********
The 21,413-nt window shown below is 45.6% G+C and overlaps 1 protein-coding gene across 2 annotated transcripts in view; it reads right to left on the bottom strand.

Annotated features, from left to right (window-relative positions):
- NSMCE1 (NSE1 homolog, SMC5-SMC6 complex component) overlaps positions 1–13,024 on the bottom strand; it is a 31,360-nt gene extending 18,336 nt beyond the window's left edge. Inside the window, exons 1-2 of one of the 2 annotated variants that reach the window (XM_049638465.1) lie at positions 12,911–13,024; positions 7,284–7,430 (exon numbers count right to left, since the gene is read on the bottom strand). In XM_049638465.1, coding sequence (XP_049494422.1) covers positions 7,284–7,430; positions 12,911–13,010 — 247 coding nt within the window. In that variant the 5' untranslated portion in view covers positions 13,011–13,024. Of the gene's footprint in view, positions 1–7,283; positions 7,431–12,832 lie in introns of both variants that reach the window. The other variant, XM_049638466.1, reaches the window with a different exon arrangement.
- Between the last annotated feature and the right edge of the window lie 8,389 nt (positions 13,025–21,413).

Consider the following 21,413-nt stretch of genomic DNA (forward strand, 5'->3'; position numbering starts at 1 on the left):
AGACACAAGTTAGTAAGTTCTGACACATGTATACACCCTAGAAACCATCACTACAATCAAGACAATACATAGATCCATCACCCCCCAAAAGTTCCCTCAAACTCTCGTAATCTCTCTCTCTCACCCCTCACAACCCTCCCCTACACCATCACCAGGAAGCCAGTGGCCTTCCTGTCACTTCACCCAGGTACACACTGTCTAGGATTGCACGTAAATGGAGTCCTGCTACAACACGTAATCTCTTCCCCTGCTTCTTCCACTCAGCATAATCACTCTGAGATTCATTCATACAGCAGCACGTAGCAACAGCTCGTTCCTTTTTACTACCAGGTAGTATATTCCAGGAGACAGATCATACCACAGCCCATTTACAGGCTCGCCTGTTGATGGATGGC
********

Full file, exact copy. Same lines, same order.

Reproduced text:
The 21,413-nt window shown below is 45.6% G+C and overlaps 1 protein-coding gene across 2 annotated transcripts in view; it reads right to left on the bottom strand.

Annotated features, from left to right (window-relative positions):
- NSMCE1 (NSE1 homolog, SMC5-SMC6 complex component) overlaps positions 1–13,024 on the bottom strand; it is a 31,360-nt gene extending 18,336 nt beyond the window's left edge. Inside the window, exons 1-2 of one of the 2 annotated variants that reach the window (XM_049638465.1) lie at positions 12,911–13,024; positions 7,284–7,430 (exon numbers count right to left, since the gene is read on the bottom strand). In XM_049638465.1, coding sequence (XP_049494422.1) covers positions 7,284–7,430; positions 12,911–13,010 — 247 coding nt within the window. In that variant the 5' untranslated portion in view covers positions 13,011–13,024. Of the gene's footprint in view, positions 1–7,283; positions 7,431–12,832 lie in introns of both variants that reach the window. The other variant, XM_049638466.1, reaches the window with a different exon arrangement.
- Between the last annotated feature and the right edge of the window lie 8,389 nt (positions 13,025–21,413).

Consider the following 21,413-nt stretch of genomic DNA (forward strand, 5'->3'; position numbering starts at 1 on the left):
AGACACAAGTTAGTAAGTTCTGACACATGTATACACCCTAGAAACCATCACTACAATCAAGACAATACATAGATCCATCACCCCCCAAAAGTTCCCTCAAACTCTCGTAATCTCTCTCTCTCACCCCTCACAACCCTCCCCTACACCATCACCAGGAAGCCAGTGGCCTTCCTGTCACTTCACCCAGGTACACACTGTCTAGGATTGCACGTAAATGGAGTCCTGCTACAACACGTAATCTCTTCCCCTGCTTCTTCCACTCAGCATAATCACTCTGAGATTCATTCATACAGCAGCACGTAGCAACAGCTCGTTCCTTTTTACTACCAGGTAGTATATTCCAGGAGACAGATCATACCACAGCCCATTTACAGGCTCGCCTGTTGATGGATGGC